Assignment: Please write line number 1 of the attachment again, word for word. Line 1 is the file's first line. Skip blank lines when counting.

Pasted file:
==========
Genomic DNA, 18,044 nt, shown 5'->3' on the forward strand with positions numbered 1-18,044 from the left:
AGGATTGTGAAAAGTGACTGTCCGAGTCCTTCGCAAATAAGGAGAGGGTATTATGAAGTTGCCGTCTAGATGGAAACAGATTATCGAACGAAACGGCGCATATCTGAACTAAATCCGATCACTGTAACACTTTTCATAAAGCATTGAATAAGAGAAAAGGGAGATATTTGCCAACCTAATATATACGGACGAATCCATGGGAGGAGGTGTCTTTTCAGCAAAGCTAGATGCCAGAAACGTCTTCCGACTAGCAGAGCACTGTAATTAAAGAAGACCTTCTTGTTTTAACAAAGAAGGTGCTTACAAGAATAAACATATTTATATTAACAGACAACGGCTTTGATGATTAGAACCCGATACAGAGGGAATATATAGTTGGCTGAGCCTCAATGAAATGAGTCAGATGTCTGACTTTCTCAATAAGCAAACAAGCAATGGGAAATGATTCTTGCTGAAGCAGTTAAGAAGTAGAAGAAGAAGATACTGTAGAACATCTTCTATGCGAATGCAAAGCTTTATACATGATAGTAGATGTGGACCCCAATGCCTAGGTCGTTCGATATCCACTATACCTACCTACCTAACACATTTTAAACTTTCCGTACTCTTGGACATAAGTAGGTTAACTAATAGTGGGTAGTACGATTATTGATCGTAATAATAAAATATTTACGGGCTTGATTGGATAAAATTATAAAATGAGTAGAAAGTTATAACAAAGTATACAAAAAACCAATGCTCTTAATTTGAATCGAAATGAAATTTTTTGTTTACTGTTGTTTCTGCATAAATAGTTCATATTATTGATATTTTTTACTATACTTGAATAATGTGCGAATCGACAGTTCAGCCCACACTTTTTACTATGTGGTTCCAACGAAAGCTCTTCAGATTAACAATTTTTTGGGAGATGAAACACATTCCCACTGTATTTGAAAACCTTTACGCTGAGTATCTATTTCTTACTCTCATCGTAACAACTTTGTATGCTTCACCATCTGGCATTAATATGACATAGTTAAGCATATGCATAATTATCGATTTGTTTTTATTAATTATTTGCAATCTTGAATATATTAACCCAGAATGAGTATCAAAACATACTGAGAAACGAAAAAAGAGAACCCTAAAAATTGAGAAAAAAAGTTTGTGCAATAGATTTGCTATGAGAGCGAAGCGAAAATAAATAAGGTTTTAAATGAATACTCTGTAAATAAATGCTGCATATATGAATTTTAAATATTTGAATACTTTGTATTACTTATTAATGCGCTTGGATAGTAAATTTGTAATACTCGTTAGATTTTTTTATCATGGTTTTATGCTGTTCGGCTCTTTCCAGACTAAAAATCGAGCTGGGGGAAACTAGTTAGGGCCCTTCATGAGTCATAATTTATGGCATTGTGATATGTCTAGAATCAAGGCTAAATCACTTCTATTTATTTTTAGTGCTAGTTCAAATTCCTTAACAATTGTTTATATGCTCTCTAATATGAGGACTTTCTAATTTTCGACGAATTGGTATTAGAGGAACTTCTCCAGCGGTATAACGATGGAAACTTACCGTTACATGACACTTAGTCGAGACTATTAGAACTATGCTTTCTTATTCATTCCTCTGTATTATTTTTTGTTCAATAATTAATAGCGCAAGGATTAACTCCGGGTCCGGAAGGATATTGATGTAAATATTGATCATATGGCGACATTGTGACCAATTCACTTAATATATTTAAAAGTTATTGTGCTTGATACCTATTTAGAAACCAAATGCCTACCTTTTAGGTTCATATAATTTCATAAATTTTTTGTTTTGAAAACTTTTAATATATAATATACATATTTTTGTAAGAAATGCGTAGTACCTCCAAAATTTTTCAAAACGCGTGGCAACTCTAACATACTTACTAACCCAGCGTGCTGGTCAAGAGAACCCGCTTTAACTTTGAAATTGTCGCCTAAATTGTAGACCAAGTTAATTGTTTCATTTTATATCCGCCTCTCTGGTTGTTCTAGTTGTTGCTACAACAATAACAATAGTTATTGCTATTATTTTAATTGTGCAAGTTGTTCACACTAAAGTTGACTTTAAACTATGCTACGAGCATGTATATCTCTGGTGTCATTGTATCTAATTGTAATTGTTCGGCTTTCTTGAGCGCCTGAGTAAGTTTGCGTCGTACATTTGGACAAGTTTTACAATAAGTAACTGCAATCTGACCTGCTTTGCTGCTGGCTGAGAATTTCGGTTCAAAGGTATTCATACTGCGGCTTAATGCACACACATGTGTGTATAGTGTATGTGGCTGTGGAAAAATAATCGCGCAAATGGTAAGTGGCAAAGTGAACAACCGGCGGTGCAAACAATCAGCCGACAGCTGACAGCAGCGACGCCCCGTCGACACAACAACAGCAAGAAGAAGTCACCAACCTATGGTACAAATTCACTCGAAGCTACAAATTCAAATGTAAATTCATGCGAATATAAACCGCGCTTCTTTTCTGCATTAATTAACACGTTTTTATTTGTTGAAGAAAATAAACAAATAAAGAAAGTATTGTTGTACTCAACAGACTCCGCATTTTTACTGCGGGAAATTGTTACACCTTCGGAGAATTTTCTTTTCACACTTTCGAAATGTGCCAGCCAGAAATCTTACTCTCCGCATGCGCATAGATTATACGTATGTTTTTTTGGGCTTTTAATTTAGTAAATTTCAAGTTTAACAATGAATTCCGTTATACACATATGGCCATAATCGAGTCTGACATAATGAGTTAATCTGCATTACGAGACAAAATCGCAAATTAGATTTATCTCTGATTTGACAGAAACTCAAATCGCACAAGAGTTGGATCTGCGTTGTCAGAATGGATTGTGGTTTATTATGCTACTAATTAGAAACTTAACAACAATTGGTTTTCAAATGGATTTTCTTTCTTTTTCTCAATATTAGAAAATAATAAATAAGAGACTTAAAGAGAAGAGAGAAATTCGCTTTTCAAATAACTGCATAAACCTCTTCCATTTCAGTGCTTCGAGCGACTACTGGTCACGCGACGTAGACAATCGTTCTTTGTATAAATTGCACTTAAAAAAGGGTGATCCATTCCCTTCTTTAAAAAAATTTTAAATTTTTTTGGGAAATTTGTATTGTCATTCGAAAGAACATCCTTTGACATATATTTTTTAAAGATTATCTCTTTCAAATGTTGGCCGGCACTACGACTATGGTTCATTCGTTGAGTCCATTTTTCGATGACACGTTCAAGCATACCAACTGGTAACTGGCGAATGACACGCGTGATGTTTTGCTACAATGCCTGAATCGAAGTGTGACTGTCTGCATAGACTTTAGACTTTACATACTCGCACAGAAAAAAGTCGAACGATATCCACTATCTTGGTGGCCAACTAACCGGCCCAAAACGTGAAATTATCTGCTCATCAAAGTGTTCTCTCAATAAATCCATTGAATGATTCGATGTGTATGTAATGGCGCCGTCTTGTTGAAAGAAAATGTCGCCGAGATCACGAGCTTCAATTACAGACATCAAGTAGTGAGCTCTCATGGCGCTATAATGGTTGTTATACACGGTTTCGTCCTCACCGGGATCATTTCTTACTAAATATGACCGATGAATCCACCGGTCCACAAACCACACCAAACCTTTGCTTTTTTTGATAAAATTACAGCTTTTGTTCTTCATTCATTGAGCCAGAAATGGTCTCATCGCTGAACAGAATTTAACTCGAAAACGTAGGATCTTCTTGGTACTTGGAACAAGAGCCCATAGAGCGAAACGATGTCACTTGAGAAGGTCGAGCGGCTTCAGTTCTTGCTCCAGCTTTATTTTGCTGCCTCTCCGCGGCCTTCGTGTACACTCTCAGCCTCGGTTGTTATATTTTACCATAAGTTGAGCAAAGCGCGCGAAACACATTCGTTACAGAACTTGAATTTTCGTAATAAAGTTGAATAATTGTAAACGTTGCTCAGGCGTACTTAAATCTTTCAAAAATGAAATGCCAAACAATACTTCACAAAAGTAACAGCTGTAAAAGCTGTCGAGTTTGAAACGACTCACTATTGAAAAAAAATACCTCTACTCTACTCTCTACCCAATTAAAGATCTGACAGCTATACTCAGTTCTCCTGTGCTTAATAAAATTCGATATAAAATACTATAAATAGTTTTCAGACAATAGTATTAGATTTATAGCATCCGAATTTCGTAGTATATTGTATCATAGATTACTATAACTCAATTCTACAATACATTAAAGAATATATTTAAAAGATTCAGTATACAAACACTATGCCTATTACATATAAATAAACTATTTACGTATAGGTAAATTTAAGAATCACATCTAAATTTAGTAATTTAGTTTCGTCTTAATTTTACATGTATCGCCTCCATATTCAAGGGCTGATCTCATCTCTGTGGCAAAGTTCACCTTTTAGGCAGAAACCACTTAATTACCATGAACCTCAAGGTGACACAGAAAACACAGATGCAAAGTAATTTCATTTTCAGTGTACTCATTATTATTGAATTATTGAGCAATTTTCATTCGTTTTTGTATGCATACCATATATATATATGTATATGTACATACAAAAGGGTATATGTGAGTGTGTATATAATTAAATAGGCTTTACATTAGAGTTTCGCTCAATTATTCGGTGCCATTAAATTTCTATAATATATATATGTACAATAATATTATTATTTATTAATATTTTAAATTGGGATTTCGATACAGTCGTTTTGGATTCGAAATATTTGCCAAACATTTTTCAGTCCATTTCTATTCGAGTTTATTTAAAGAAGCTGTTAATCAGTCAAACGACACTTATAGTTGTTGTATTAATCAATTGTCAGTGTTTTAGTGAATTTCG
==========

Genomic DNA, 18,044 nt, shown 5'->3' on the forward strand with positions numbered 1-18,044 from the left: